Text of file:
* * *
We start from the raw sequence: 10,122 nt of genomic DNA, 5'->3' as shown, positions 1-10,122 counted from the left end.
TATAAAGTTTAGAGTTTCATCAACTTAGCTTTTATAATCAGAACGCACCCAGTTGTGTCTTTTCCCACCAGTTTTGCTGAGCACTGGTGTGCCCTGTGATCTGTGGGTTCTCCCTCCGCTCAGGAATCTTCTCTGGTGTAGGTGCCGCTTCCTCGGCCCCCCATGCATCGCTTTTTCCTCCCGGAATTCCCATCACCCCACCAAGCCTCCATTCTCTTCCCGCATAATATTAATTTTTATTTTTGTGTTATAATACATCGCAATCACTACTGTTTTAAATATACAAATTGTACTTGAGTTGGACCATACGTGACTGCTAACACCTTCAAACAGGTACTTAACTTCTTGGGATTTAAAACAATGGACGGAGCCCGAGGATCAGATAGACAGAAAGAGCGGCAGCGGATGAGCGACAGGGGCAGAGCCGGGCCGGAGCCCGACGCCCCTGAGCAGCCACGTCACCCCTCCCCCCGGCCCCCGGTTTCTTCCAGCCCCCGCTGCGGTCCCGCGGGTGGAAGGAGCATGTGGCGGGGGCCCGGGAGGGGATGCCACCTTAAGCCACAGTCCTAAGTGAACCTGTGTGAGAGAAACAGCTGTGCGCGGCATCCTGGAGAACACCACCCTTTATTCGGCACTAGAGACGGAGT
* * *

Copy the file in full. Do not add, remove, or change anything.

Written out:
We start from the raw sequence: 10,122 nt of genomic DNA, 5'->3' as shown, positions 1-10,122 counted from the left end.
TATAAAGTTTAGAGTTTCATCAACTTAGCTTTTATAATCAGAACGCACCCAGTTGTGTCTTTTCCCACCAGTTTTGCTGAGCACTGGTGTGCCCTGTGATCTGTGGGTTCTCCCTCCGCTCAGGAATCTTCTCTGGTGTAGGTGCCGCTTCCTCGGCCCCCCATGCATCGCTTTTTCCTCCCGGAATTCCCATCACCCCACCAAGCCTCCATTCTCTTCCCGCATAATATTAATTTTTATTTTTGTGTTATAATACATCGCAATCACTACTGTTTTAAATATACAAATTGTACTTGAGTTGGACCATACGTGACTGCTAACACCTTCAAACAGGTACTTAACTTCTTGGGATTTAAAACAATGGACGGAGCCCGAGGATCAGATAGACAGAAAGAGCGGCAGCGGATGAGCGACAGGGGCAGAGCCGGGCCGGAGCCCGACGCCCCTGAGCAGCCACGTCACCCCTCCCCCCGGCCCCCGGTTTCTTCCAGCCCCCGCTGCGGTCCCGCGGGTGGAAGGAGCATGTGGCGGGGGCCCGGGAGGGGATGCCACCTTAAGCCACAGTCCTAAGTGAACCTGTGTGAGAGAAACAGCTGTGCGCGGCATCCTGGAGAACACCACCCTTTATTCGGCACTAGAGACGGAGT